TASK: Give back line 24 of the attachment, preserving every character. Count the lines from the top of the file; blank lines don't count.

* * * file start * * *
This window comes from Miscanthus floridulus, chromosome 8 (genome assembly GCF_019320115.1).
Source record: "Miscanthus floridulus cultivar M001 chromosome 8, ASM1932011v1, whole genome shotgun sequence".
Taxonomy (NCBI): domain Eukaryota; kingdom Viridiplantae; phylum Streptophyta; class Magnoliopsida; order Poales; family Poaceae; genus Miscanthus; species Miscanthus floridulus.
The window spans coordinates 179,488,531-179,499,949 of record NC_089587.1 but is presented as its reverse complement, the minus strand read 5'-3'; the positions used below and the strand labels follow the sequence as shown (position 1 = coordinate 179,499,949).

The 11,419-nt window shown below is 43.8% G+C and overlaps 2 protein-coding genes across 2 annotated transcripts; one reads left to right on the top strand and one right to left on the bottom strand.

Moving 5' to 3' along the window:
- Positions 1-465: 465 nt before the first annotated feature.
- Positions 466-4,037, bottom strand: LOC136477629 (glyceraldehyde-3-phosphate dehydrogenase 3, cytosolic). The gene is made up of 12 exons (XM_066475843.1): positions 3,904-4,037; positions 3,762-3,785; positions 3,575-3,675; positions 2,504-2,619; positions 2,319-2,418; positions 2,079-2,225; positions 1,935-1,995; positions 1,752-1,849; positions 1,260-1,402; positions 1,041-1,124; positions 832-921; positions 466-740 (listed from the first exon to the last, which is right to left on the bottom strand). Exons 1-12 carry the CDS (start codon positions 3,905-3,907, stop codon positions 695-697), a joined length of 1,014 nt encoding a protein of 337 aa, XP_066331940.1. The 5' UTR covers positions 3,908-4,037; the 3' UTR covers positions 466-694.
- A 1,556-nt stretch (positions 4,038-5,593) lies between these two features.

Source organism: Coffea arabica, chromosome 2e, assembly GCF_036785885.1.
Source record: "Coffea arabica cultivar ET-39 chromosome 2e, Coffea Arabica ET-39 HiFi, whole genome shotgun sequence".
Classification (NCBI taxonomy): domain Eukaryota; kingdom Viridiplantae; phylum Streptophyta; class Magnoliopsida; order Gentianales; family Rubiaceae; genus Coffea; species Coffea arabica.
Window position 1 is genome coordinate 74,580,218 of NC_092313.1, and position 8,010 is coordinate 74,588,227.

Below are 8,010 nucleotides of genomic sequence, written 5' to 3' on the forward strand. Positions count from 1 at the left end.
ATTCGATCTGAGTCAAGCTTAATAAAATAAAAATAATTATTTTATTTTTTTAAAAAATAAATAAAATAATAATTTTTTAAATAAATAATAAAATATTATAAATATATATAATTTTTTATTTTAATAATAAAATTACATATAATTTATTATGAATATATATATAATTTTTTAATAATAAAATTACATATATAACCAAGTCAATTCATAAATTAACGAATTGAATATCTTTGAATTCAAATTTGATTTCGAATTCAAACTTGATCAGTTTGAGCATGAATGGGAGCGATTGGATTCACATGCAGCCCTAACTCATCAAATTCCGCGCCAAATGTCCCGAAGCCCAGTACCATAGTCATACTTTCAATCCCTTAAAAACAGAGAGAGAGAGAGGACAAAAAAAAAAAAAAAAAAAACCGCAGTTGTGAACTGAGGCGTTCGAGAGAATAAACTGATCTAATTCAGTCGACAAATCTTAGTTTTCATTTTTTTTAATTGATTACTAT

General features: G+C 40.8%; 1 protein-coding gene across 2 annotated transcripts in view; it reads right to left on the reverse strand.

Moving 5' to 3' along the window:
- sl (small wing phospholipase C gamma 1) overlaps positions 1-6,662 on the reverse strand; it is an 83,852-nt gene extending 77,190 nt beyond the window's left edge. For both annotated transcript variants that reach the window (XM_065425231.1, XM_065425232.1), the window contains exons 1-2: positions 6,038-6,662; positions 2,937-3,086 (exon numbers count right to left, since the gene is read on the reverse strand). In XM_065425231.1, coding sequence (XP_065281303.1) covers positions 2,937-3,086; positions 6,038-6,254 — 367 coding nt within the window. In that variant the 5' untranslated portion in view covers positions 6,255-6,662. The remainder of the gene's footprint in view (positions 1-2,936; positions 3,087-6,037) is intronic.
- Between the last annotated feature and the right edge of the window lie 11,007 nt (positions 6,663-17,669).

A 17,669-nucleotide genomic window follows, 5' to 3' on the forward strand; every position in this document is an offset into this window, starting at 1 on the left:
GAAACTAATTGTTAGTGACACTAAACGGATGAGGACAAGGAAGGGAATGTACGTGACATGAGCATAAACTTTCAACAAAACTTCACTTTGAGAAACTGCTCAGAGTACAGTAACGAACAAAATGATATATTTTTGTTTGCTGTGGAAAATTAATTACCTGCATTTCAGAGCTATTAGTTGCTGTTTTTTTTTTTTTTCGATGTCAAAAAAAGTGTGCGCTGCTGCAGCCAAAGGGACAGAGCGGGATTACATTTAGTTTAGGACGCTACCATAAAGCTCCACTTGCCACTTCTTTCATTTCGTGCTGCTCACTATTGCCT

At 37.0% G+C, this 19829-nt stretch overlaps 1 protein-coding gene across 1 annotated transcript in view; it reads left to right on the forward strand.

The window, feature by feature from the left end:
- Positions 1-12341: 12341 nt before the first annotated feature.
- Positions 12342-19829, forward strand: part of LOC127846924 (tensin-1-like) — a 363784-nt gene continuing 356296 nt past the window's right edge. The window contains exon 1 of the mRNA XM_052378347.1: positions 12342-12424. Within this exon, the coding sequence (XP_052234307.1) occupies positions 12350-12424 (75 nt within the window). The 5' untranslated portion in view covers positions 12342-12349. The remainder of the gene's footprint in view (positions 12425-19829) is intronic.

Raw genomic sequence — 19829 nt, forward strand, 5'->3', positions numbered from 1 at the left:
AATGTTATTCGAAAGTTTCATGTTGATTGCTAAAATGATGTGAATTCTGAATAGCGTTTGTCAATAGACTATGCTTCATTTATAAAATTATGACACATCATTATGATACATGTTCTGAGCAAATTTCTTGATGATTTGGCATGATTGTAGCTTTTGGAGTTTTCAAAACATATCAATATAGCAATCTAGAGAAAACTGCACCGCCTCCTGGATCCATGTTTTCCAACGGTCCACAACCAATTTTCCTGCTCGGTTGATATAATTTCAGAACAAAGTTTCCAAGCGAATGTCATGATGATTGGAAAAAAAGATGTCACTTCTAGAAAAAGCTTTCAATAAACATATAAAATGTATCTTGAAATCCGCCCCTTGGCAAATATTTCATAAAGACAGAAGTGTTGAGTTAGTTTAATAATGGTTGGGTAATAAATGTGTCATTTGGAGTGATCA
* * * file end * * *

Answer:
- Positions 1-12341: 12341 nt before the first annotated feature.